To end this on a slight side note, I apologize for the lack of posts recently.  Obviously with work, and other issues (Olie), taking over it’s been a little hectic so posts have been sparse.  They’ll be back soon, as there’s a ton of stuff going on around here.  Cheers!

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It’s been almost 5 months since the earthquake, and tensions are rising in Port-au-Prince.  In a recent trip to Champs de Mars, which is the tent city located in front of the Presidential Palace, these tensions were abundantly clear.  Because of almost constant protests against President Preval’s actions (or lack thereof) after the earthquake, both local and UN police have become more vigilant in stopping violent gatherings before they begin.

For instance, on the day that I took these pictures I had driven Pinotage downtown to take an updated picture of the crumbling Palace, but found the street adjacent to it (which is the epicenter for many of the protests) barricaded by UN forces.  The night before there had been gun shots in the tent city there, and the international aid community is becoming increasingly worried about the safety of their workers.

This all comes on the heals of new reports that the anger, which was usually directed toward the government, is now being turned towards the organizations providing aid.  During separate instances around the city, one aid organization’s car was stoned, and an aid worker was pulled from a car at knife-point.  Both got away unharmed.  There are also unconfirmed reports of more aid workers getting kidnapped, but details on those incidences aren’t typically released.

In response to reports like these, and the fact that all the dangerous criminals were released from the PAP prison when it collapsed on January 12th, the UN has decided to increase the number of UN police officers by almost 700. According to the UN, they will come to make a “sustainable and visible” presence here in the capital, which may sound like a good idea for security, but you can be pretty sure it’s going to piss off a bunch of Haitians who aren’t really cool with the idea of being treated like criminals.

The U.S. Military has also drawn down their forces to just 500, which some officials at the embassy are slightly nervous about.  When talking to locals here, there is a slight air of disinterest in the UN presence.  While it bothers them, it’s almost a given that you’ll drive by the light blue hats on your way to the bank, or wherever you’re going.

But when the U.S. troops were here, there was a sense of respect among the people that you didn’t see before.  The U.S. troops seemed less like occupiers, and more like armed assistance, as the government had asked for their help after the earthquake.  The UN never asked for the government’s permission, and they have been here for years.  U.S. troops weren’t always respectful of the local population, and they also cost the U.S. over $500 million after just 3 months of their work, but there was some comfort in knowing that they were keeping a relative calm over the city.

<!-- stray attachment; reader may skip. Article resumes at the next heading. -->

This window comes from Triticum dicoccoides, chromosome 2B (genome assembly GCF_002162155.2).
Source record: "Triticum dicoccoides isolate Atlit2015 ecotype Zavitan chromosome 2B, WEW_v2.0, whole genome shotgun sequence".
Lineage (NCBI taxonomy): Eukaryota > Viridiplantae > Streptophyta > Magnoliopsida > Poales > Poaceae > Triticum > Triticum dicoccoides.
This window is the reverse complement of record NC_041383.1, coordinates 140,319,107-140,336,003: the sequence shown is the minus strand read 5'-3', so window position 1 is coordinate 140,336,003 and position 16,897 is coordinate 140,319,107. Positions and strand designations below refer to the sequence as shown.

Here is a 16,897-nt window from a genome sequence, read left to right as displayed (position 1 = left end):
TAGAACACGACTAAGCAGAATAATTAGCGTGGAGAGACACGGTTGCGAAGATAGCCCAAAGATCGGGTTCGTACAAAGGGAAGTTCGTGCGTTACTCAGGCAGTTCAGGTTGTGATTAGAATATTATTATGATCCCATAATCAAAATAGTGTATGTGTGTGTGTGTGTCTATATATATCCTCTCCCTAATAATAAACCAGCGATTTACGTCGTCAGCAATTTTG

So it’s a culmination of these events, and the fact that Haitians are getting sick of hearing that help is on the way while the rains flood their tents every night, that are slowly spiraling the security situation out of control.  Elections are scheduled for August, which could potentially mark a breaking point.

But the people living in the tent city at Champs de Mars face these security issues everyday.  While kidnappings are a problem with the international aid community, it’s typically Haitians that are taken hostage instead of foreigners.  Crime and assaults (especially against women) are rampant in the tent cities as well, as there will never be enough police to constantly snake through the practically endless rows of tents.  And while sitting in the shadow of the Presidential Palace seems like the best place to get assistance after the earthquake, aid here is sparse, if not non-existent.

So as I left the barricaded Palace, I ventured into the tent city just across the street to see if the conditions had changed.  While many people sat staring stoically into space, I passed by a group of kids that had found a piece of rope and had decided to have some fun.  I got off Pinotage and asked if I could take some photos.  They said “No”, but I did it anyways…just kidding.

So in this city square that seemed to be such a symbol of lingering problems and unhappiness, these kids had found something to smile about.  They had filled the void created by angry-looking UN troops on one side, and terrible living conditions on the other, and just had a good time.  You couldn’t help but just watch and smile, as joy in the eyes of the people here is, at times, hard to come by.

And as I sat there and took about a million pictures, a HUGE Haitian man wearing a bright yellow sleeveless shirt and carrying a gallon of gasoline came up behind me and started yelling, “Hey Blanc, Blanc!”  I turned around to see him staring at me, smiling ear-to-ear, and giving me the middle finger.  I was confused.  I asked him if he wanted me to take his picture, he said “No”, and after about another 30 seconds of me getting acquainted to him flipping me off, he decided he had made his point and walked away.  I took my cue, and decided to leave as well.

So before I end this, I want to assure you that Jillian and I are making sure we are being safe and secure.  We don’t typically drive at night, and we walk Olie around our complex which has a security guard at the gate at all times.  While I’m a big believer in not letting the terrorists win by changing your lifestyle, I’ve made sure that I only go to places where I know exactly where I am, and how to get out quickly, if needed.  Jillian has a driver when she is working, but when she goes to work she’s driven by ME!  In my opinion you can’t be much safer than that.